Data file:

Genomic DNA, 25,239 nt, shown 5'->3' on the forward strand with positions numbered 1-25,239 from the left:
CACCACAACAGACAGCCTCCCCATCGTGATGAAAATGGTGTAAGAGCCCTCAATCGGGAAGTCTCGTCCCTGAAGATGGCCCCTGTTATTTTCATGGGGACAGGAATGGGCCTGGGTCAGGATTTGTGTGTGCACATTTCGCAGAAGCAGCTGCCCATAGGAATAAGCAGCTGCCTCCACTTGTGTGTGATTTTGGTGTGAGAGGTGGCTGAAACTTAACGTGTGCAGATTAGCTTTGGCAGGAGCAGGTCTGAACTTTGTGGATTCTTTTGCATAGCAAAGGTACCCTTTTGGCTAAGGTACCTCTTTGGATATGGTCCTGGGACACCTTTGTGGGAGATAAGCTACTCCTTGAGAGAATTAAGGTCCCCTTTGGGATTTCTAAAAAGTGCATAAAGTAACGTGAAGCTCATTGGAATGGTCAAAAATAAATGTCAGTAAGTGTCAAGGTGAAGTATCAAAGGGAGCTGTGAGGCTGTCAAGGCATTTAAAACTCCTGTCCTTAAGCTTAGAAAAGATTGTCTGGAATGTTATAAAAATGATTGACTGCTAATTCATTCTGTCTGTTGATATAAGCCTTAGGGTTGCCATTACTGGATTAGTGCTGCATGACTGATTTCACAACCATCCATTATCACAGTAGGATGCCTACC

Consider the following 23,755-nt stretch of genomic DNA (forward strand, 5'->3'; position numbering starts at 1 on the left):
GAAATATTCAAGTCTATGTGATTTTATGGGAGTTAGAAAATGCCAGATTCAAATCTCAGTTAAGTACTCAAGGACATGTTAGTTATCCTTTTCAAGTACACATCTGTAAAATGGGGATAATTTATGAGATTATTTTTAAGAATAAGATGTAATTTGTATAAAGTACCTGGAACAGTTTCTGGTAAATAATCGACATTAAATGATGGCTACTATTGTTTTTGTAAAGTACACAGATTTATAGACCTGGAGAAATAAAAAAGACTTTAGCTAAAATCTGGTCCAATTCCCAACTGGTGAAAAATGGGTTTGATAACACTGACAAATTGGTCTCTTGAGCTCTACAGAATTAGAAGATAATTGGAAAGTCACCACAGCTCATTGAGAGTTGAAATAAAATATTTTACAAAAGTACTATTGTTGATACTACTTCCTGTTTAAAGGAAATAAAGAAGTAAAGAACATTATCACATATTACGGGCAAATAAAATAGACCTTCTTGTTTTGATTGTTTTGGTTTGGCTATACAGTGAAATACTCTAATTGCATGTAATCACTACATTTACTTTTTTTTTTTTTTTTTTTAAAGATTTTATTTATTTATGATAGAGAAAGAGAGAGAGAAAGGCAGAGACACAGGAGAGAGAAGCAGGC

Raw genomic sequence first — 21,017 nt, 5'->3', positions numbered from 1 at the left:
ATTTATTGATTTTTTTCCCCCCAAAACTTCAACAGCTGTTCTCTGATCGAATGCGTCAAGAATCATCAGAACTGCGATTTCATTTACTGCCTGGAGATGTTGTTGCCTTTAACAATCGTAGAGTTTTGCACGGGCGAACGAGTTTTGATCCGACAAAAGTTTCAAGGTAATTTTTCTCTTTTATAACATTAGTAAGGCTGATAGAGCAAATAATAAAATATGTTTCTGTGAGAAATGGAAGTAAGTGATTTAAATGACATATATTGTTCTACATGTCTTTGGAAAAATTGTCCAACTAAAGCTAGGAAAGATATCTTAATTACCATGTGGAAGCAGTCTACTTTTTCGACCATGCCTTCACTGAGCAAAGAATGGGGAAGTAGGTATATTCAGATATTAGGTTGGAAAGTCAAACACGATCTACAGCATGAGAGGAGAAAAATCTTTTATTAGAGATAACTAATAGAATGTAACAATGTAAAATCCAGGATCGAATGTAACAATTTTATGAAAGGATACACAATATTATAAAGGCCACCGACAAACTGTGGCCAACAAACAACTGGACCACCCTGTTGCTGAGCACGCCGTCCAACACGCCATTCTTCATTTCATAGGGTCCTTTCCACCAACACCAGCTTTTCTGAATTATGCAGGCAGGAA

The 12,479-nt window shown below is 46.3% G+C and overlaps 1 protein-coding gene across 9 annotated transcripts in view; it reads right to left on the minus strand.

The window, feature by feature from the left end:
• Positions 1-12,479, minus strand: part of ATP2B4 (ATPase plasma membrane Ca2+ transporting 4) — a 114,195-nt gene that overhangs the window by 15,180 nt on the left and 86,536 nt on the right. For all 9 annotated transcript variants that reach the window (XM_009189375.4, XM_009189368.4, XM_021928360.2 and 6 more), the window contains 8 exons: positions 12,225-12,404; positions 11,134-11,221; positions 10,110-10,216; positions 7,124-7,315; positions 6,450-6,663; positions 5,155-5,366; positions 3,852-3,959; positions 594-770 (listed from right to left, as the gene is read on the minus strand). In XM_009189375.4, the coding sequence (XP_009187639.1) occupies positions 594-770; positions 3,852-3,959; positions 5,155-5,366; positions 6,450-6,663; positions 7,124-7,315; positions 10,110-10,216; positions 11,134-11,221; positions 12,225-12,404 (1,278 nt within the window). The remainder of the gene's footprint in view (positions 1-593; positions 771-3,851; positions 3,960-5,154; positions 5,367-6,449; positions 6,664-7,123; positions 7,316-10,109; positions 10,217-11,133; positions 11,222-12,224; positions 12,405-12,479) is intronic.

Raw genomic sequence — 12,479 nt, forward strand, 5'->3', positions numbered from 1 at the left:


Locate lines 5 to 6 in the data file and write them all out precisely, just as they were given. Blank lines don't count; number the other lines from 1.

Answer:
Raw genomic sequence first — 21,017 nt, 5'->3', positions numbered from 1 at the left:
ATTTATTGATTTTTTTCCCCCCAAAACTTCAACAGCTGTTCTCTGATCGAATGCGTCAAGAATCATCAGAACTGCGATTTCATTTACTGCCTGGAGATGTTGTTGCCTTTAACAATCGTAGAGTTTTGCACGGGCGAACGAGTTTTGATCCGACAAAAGTTTCAAGGTAATTTTTCTCTTTTATAACATTAGTAAGGCTGATAGAGCAAATAATAAAATATGTTTCTGTGAGAAATGGAAGTAAGTGATTTAAATGACATATATTGTTCTACATGTCTTTGGAAAAATTGTCCAACTAAAGCTAGGAAAGATATCTTAATTACCATGTGGAAGCAGTCTACTTTTTCGACCATGCCTTCACTGAGCAAAGAATGGGGAAGTAGGTATATTCAGATATTAGGTTGGAAAGTCAAACACGATCTACAGCATGAGAGGAGAAAAATCTTTTATTAGAGATAACTAATAGAATGTAACAATGTAAAATCCAGGATCGAATGTAACAATTTTATGAAAGGATACACAATATTATAAAGGCCACCGACAAACTGTGGCCAACAAACAACTGGACCACCCTGTTGCTGAGCACGCCGTCCAACACGCCATTCTTCATTTCATAGGGTCCTTTCCACCAACACCAGCTTTTCTGAATTATGCAGGCAGGAA